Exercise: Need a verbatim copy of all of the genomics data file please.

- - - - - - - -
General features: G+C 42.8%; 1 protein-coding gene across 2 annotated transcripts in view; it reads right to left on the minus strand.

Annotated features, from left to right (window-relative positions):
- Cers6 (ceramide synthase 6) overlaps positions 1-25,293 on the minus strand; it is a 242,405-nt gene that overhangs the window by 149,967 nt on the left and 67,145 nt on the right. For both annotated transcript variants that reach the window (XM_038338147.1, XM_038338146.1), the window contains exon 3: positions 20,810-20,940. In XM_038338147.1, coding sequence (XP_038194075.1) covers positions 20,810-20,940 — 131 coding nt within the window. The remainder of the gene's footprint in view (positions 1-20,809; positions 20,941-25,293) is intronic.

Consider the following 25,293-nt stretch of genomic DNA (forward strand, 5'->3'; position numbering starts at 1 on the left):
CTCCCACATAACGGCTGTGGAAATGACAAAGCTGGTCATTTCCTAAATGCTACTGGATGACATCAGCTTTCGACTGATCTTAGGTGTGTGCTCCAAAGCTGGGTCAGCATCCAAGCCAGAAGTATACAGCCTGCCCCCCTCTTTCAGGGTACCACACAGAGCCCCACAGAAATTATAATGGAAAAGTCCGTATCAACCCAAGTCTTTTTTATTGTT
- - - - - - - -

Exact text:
General features: G+C 42.8%; 1 protein-coding gene across 2 annotated transcripts in view; it reads right to left on the minus strand.

Annotated features, from left to right (window-relative positions):
- Cers6 (ceramide synthase 6) overlaps positions 1-25,293 on the minus strand; it is a 242,405-nt gene that overhangs the window by 149,967 nt on the left and 67,145 nt on the right. For both annotated transcript variants that reach the window (XM_038338147.1, XM_038338146.1), the window contains exon 3: positions 20,810-20,940. In XM_038338147.1, coding sequence (XP_038194075.1) covers positions 20,810-20,940 — 131 coding nt within the window. The remainder of the gene's footprint in view (positions 1-20,809; positions 20,941-25,293) is intronic.

Consider the following 25,293-nt stretch of genomic DNA (forward strand, 5'->3'; position numbering starts at 1 on the left):
CTCCCACATAACGGCTGTGGAAATGACAAAGCTGGTCATTTCCTAAATGCTACTGGATGACATCAGCTTTCGACTGATCTTAGGTGTGTGCTCCAAAGCTGGGTCAGCATCCAAGCCAGAAGTATACAGCCTGCCCCCCTCTTTCAGGGTACCACACAGAGCCCCACAGAAATTATAATGGAAAAGTCCGTATCAACCCAAGTCTTTTTTATTGTT